Thursday, June 13, 2019

Muhammad Bin Tughlaq: Tale of a Tyrant - A Book Review

"Muhammad Bin Tughlaq: Tale of a Tyrant" is my 7th book read/review by Anuja. I consider myself lucky to get review copy (in exchange for an honest review) of one of India's leading author. She is one of our favorite authors. Her books hold a special place in ourselves. Whenever I feel I got too comfortable with debut Indian author and want a change I try Anuja's books. Her writing style is completely different. She seldom writes multi-protagonist (character) book, she takes one (maximum two) character and creates her magic of words.

Book Blurb

When his father dies, Prince Jauna Khan succeeds to the throne of Delhi as Muhammad bin Tughlaq. His reign will prove to be epic and bloody, but unsurpassed in splendour, innovation and defeat. 
A formidable strategist and remarkable scholar, the Sultan will go down in history for his brutality as well as his brilliance, unfairly remembered only as a cruel tyrant who might have been raving mad. His high-flown aspirations and grandiose ambitions may have met with crushing failure, but even so, Tughlaq was a great hero of the fourteenth century, albeit a tragic and fatally flawed one.
In this fictional retelling, Anuja Chandramouli, one of India's best mythology writers, reimagines Muhammad bin Tughlaq's life and times in incredible detail to bring to life the man behind the monarch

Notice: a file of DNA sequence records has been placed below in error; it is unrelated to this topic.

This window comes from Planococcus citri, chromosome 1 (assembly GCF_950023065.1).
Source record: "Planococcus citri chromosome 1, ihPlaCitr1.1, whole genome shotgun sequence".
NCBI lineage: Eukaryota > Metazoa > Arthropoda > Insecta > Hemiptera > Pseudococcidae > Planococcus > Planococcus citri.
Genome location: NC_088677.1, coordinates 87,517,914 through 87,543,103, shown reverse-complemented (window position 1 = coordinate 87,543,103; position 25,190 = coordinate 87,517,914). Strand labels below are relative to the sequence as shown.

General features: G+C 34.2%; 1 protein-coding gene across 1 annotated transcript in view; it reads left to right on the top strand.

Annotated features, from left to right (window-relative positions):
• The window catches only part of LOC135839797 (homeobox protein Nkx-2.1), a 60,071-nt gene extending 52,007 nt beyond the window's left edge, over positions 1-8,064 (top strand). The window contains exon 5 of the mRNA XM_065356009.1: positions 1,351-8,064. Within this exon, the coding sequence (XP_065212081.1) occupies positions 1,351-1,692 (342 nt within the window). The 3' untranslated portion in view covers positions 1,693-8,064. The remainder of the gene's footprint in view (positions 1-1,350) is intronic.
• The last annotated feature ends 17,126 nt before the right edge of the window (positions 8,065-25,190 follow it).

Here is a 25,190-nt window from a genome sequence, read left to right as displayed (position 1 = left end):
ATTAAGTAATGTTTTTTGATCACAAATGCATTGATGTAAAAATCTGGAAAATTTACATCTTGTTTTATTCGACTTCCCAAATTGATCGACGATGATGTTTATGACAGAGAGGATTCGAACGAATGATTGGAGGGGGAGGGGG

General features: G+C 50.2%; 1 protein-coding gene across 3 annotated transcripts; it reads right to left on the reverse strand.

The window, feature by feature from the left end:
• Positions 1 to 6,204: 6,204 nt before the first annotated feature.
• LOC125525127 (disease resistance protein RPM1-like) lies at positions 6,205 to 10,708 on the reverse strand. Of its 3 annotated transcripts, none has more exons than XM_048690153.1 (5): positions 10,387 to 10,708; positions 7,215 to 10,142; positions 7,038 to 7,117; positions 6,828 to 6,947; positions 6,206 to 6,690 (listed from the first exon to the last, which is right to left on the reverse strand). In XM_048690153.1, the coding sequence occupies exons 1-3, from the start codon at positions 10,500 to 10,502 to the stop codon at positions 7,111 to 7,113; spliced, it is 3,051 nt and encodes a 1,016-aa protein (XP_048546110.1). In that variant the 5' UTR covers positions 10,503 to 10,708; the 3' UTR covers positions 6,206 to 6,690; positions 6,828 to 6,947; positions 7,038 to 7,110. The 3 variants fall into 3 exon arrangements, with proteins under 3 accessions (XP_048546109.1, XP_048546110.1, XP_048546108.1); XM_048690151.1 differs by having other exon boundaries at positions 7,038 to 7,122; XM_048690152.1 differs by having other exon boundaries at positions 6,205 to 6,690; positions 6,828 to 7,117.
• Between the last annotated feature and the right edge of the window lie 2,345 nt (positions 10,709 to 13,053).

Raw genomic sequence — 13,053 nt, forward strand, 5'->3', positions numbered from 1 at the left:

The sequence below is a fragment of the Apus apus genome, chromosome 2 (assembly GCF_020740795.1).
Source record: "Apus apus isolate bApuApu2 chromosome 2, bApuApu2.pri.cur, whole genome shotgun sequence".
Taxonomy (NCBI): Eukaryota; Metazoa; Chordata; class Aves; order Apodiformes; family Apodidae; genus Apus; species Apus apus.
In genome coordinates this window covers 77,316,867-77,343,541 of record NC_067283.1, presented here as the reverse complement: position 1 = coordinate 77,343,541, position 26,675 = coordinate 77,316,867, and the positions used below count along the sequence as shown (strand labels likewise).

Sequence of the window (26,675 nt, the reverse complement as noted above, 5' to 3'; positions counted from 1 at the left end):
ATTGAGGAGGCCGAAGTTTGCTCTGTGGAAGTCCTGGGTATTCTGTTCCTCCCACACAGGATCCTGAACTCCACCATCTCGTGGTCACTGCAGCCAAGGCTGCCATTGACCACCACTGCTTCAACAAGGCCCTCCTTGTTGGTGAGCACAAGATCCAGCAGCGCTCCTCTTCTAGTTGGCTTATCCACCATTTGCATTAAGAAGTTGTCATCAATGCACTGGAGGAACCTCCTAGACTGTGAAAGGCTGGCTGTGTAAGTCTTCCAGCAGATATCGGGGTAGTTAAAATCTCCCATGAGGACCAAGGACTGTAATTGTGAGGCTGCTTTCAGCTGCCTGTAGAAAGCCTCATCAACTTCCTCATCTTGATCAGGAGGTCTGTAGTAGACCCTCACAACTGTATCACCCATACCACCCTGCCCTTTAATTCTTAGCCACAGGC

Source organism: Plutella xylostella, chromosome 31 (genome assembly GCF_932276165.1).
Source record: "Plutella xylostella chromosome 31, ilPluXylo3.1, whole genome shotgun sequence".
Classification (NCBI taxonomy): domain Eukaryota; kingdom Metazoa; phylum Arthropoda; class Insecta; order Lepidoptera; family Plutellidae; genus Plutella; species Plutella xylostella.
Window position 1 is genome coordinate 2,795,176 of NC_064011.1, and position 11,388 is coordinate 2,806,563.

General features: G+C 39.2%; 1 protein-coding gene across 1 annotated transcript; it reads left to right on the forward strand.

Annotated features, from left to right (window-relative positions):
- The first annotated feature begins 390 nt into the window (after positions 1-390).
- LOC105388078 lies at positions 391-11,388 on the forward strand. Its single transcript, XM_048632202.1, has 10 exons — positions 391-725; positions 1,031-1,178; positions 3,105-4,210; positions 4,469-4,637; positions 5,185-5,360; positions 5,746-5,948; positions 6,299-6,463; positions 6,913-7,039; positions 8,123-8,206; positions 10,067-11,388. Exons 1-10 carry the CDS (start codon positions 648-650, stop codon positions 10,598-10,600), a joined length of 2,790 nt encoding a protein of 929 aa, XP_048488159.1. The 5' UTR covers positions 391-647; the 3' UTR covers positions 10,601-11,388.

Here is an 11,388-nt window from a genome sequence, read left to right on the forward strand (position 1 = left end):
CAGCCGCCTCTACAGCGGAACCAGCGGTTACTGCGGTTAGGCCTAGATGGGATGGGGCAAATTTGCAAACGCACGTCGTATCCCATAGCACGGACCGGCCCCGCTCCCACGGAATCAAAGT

Tughlaq is the book about Juana a.k.a. Muhammad Bin Tughlaq. The story started when Tughlaq was kept as caretaker of messenger service under Ghazi Malik, virtually house arrest or kept away from his father Ghiasuddin Tughlaq so that his father cannot attack Delhi. Tughlaq was able to run away from Ghazi Maliq and joined his father. Together they took back Delhi from clutches of Ghazi Malik. His father got the sultanate after Ghazi Malik in absence of capable candidate from Khilji dynasty. It was decided that Juana being the firstborn of Ghiasuddin would inherit the crown after his father. He was young and he had a different thought process, he believed in meritocracy but people around his were old academy guys. His struggle started when he started a campaign against southern kingdoms. Check out the book to know more. 

Like any of her previous work, Anuja has portrayed her protagonist (Tughlaq) in a completely new avatar. We have been taught about his blunders in schools, but we never got to know his reasoning behind those idea and why they failed miserably. Anuja has shown Tughlag more like a failed hero than a villain who was surrounded by orthodox, power-hungry ministers. Detailing of characters, situations and plots are merged so wonderfully that you feel like watching it as a live. There are many authors whose efforts became visible when they give plot information in between conversation some times such efforts feel like distractions. One thing I observed (and liked) was language usage, Anuja has changed a lot compared to her initial work. She had an awesome control over words, she can easily impress any literature savvy guy. But that can hinder readership count. Luckily all of her books did great till now, still, she has started using easier language. So this time I was enjoying the book more than keeping up with words. 

Overall a nice read. A different character to read. The book is full with Muslim character's names which were somewhat difficult to cope up with. It made me read some pages more than once.

  1. Cover - 3.5/5
  2. Concept - 4.5/5
  3. Characters - 4.5/5
  4. Overall - 4/5
Book can be found at Amazon & Flipkart
Review from other readers can be found at GoodReads


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